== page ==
Sunday, 21 June 2015

Honey Bees' African Ancestors May Hold Cure for Biting Mite Plague

Jessica Arriens, U.S. National Science Foundation | June 19, 2015 01:42pm ET

Jessica Arriens, a public affairs specialist for the U.S. National Science Foundation (NSF), contributed this article to Live Science's& Expert Voices: Op-Ed & Insights.

The honey bearers arrived in the early 17th century, carried into the United States by early European settlers. Apis mellifera, a name that truly translates as "bee honey-bearer" — though they are better known as honey bees.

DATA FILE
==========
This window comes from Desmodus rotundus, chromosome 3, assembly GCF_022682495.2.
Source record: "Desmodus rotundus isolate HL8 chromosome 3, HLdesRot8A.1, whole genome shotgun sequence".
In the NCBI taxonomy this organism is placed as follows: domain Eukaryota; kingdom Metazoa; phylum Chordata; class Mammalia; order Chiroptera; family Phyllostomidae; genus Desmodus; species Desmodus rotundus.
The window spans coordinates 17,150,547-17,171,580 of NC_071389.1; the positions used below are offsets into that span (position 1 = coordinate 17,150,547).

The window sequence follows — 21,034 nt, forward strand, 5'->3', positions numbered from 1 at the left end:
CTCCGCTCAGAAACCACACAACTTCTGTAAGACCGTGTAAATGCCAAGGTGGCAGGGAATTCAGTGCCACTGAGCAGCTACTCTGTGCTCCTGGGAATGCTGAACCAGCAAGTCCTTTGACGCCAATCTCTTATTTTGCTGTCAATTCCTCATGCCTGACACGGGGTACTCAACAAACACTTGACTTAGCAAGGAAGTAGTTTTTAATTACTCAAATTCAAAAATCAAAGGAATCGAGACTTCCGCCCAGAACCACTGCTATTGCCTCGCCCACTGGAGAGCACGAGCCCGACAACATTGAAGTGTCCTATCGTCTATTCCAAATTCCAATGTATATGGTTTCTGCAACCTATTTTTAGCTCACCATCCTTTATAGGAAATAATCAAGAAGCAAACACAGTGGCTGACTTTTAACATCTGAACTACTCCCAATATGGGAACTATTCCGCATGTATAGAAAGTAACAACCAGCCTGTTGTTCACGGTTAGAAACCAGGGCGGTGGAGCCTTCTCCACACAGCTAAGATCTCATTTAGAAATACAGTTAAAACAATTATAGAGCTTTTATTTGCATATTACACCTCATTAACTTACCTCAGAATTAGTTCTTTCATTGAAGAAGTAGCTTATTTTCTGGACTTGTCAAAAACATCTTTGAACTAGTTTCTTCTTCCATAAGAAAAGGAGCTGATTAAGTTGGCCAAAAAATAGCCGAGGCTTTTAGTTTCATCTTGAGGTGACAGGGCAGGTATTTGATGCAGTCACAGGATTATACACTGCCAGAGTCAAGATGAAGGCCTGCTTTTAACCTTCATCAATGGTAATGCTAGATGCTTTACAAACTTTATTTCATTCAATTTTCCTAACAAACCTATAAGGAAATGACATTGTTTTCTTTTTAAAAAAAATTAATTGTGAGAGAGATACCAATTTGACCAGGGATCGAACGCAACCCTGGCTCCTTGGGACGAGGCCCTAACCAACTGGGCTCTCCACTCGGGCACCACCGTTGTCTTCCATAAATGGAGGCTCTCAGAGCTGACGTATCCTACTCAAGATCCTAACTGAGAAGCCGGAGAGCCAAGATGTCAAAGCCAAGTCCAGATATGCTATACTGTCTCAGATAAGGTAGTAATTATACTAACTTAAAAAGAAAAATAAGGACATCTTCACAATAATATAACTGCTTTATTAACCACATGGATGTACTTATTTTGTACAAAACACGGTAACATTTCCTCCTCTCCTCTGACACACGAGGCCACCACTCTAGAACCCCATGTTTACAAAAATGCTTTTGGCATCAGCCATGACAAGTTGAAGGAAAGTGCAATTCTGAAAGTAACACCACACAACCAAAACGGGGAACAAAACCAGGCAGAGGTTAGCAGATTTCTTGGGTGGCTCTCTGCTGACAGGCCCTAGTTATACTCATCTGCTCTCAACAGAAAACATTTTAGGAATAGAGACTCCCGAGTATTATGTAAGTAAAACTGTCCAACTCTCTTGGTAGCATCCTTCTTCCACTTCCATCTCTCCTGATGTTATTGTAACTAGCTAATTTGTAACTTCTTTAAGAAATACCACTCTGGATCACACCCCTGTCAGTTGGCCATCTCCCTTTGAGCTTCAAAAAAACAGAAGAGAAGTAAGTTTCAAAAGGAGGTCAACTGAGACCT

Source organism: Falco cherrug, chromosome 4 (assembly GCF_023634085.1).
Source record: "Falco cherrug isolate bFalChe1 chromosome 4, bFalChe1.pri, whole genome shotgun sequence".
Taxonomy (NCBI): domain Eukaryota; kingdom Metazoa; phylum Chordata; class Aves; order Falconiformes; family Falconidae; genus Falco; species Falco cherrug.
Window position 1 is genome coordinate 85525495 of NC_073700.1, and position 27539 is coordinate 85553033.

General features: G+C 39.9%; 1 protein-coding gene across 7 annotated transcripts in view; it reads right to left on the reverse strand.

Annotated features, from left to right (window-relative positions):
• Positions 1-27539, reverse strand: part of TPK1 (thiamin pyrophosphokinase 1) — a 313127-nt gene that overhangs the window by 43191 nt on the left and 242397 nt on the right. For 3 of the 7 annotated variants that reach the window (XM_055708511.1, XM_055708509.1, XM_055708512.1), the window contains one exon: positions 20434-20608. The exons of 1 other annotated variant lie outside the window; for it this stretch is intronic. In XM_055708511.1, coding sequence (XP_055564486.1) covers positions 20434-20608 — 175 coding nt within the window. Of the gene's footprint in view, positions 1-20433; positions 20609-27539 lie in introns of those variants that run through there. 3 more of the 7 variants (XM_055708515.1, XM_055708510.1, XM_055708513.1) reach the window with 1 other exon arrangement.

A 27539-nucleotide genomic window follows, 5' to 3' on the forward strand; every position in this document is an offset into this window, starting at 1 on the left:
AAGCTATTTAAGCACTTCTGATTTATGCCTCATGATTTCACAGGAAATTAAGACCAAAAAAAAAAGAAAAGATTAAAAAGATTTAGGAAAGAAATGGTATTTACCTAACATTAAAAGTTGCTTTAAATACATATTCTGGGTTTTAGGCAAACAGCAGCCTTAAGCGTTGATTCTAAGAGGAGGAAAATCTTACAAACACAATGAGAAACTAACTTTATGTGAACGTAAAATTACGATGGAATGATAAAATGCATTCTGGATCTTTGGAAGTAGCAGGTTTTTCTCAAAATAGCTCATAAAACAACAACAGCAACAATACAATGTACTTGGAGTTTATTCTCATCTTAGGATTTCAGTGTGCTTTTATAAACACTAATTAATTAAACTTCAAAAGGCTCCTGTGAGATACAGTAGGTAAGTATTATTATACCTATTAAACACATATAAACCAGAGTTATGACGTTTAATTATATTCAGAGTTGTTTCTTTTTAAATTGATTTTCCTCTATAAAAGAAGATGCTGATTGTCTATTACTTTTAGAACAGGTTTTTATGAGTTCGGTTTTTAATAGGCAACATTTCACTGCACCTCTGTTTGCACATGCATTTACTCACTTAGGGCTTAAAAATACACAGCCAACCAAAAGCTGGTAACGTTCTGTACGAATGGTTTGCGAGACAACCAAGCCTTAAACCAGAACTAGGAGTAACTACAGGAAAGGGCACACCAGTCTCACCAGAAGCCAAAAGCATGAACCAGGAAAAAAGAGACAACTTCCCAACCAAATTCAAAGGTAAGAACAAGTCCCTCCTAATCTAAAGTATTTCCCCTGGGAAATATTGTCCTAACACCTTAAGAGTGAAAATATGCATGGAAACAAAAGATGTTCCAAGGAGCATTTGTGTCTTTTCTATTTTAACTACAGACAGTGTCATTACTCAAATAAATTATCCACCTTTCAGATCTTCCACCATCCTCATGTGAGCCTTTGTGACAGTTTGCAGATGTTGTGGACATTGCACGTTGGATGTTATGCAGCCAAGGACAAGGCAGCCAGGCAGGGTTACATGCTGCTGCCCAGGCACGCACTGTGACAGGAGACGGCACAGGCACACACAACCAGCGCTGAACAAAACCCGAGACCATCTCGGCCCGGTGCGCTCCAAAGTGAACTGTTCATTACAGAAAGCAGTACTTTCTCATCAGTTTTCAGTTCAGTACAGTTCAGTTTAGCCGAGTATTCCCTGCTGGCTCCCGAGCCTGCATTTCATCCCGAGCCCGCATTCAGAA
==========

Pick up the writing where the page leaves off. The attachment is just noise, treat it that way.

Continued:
Over the ensuing centuries, they have flourished in the temperate North American climate — so successful, they've become an integral part of America's agricultural economy, contributing more than $14 billion in pollination services each year. They're trucked by the thousands to our apple orchards and blueberry farms, our fields of squash and watermelon. Over the last decade, however, the honey bearers have suffered. They've died in alarming numbers, entire colonies collapsing into ruin. The culprit seems to be a complex quartet of factors — poor nutrition, parasites, pathogens and pesticides — and scientists are still uncovering how these stresses harm bees, and how they can be prevented. Could the answers to some of these questions lie in Apis mellifera's African ancestors? 

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